Editor’s Note: This blog post is part of The Primaries Project series, where veteran political journalists Jill Lawrence and Walter Shapiro, along with scholars in Governance Studies, examine the congressional primaries and ask what they reveal about the future of each political party and the future of American politics.
It’s official. With Senator Lamar Alexander’s primary win last week, the Tea Party has failed to defeat any sitting incumbent Republican Senators this cycle. And yet, in spite of successes on the part of the mainstream Republican party, as we go into the final stretch of the 2014 primaries the Tea Party seems to be rather firmly in control of the Republican establishment—instead of the other way around. In the last week of the congressional session, the Republican leadership was embarrassed by a revolt engineered on the Senate side by Ted Cruz that kept them from addressing the crisis of children at American borders. And Tea Party opposition almost kept them from returning home with a solution to the crisis at the Veteran’s Administration.
So what’s going on here? Why is the tail wagging the dog? Two possible explanations come to mind. The first is purely and simply cowardice. The Republican leadership is afraid of the Tea Party in spite of their poor performances at the polls. Add to this the fact that, having gotten rid of earmarks and other leadership perks of the past, Congressional leaders are perhaps in a weaker position than ever before to exercise control over a recalcitrant group.
The second explanation is margins—something The Primaries Project will be exploring in a more systematic way as the season ends. Michael Barone, the longtime analyst of congressional elections, suggests in a recent column that there is “more turbulence and undercurrents among Republican primary voters than usual.” He goes on to say, “The evidence is that incumbents — both those the mainstream media call Tea Partiers and those they call the party establishment — have been prevailing by tenuous margins in primaries that in the pre-Tea Party years would almost certainly not have been seriously contested.”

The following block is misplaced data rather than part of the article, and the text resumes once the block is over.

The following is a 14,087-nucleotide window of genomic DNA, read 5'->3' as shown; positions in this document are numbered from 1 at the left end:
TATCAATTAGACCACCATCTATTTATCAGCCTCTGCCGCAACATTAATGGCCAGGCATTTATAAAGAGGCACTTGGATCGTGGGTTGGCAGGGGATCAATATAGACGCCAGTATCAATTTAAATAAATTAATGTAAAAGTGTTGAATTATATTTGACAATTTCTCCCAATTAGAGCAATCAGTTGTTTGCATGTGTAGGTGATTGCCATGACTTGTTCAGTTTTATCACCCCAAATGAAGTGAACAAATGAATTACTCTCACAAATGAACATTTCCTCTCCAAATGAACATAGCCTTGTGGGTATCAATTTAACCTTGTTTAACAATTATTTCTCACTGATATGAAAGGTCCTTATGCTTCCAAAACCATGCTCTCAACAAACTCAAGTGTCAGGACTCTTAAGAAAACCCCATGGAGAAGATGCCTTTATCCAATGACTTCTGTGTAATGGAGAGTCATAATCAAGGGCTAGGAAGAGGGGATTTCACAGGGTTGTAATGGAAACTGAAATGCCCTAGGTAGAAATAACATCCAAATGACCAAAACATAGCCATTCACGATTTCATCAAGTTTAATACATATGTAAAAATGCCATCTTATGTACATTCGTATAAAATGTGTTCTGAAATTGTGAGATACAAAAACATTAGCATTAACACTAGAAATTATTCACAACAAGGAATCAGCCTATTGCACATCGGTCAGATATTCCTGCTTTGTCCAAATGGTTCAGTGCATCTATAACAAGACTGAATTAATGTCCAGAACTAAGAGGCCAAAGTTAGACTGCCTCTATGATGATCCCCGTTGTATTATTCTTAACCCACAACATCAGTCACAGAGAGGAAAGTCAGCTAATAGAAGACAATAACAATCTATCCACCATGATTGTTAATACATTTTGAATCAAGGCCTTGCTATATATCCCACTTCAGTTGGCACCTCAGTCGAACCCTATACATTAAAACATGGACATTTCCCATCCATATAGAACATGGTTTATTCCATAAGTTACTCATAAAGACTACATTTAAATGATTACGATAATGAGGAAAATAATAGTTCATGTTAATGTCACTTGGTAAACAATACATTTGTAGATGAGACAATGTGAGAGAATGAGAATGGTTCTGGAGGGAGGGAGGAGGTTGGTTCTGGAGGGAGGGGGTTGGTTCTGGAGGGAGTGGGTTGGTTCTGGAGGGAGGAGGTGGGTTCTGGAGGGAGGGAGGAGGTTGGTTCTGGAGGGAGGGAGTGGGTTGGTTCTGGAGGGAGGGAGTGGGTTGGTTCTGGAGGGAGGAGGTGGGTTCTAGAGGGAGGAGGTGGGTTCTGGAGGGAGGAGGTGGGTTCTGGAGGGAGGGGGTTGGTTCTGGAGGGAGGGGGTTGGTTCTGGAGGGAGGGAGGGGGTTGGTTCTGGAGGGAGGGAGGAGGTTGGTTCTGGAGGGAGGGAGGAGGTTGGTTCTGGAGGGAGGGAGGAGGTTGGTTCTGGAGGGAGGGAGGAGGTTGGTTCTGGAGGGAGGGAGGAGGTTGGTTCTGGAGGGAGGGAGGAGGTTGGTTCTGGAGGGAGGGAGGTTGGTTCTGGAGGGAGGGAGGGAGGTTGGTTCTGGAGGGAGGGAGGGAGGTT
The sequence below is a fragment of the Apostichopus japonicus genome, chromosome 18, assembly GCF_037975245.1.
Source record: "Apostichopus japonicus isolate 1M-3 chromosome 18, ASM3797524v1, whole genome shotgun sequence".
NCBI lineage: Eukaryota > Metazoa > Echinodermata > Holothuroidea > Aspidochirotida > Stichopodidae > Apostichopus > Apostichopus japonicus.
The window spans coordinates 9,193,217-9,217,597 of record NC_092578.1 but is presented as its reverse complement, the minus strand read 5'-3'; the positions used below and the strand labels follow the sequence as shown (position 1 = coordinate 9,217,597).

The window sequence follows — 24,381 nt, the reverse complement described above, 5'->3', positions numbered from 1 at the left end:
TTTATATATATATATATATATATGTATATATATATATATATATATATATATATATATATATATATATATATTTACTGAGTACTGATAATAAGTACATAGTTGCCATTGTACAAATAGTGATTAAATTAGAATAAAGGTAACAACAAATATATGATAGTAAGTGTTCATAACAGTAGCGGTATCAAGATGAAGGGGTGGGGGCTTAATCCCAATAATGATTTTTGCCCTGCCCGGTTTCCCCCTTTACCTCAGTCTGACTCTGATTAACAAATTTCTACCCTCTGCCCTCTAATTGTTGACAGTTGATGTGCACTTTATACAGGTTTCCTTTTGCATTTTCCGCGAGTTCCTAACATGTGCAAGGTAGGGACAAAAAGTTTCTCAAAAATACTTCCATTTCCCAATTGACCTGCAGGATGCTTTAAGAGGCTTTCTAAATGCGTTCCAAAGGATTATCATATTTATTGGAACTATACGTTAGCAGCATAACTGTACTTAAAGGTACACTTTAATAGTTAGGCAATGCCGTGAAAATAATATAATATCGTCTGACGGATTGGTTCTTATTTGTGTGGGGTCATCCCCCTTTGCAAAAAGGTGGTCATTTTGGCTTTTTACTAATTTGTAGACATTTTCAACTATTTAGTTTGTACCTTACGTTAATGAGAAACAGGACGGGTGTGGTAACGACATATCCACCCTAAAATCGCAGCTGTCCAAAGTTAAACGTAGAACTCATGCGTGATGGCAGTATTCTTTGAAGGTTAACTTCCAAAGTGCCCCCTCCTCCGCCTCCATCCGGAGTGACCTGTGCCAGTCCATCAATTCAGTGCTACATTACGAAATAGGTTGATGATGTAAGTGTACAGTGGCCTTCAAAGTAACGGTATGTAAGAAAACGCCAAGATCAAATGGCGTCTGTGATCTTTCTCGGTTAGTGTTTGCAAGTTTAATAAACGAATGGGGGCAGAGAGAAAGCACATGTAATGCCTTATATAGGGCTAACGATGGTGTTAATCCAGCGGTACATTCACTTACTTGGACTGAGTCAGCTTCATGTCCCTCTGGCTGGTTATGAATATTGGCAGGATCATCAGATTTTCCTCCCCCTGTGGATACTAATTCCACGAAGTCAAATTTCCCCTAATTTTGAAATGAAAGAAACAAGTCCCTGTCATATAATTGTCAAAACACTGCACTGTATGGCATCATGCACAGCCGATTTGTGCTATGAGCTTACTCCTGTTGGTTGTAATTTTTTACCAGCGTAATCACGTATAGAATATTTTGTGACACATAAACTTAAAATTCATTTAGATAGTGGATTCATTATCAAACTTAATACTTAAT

To the casual observer of politics winning is what matters. But to the insiders margins are the name of the game. To members of Congress accustomed to running without any opposition or to winning with margins of over 60% of the vote – shrinking margins are portents of problems to come. In Kansas, Barone points out, the incumbent Senator beat his Tea Party challenger by 48 to 40. In Tennessee incumbent Senator Lamar Alexander beat his Tea Party challenger—by 9 points. And in Mississippi incumbent Senator Thad Cochran beat his Tea Party challenger by less than 2% of the total vote (a mere 7,667 votes) and he did that by calling on African American Democrats to cross over and vote in the Republican primary runoff.
Writing in the latest issue of The Forum, an online political science journal, Ken Goldstein, Matthew Dallek and Joel Rivlin argue that “…in American political campaigns, the marginal variance – one, two, or three percentage points – can mean the difference between victory and defeat. Minute changes in the loyalty of partisans (performance) and turnout can move election results by a percentage point or two – and produce numbers that would have flipped Presidential outcomes in 2000 and 2004 – Florida in the former, Ohio in the latter – and some key Senate races over the last dozen years (Missouri and Minnesota in 2002; Virginia and Montana in 2006; Colorado and Illinois in 2010; North Dakota and Nevada in 2012, just to cite a handful of cases).
So back to our original question—is the tail wagging the dog when it comes to the Republican leadership? Probably not. The absence of tools to enforce party discipline, the ubiquity of primary challengers to Republican incumbents and the early suggestion that incumbent margins are shrinking suggest that, in spite of Tea Party losses they are still having an enormous impact on their party and thus on the entire political system.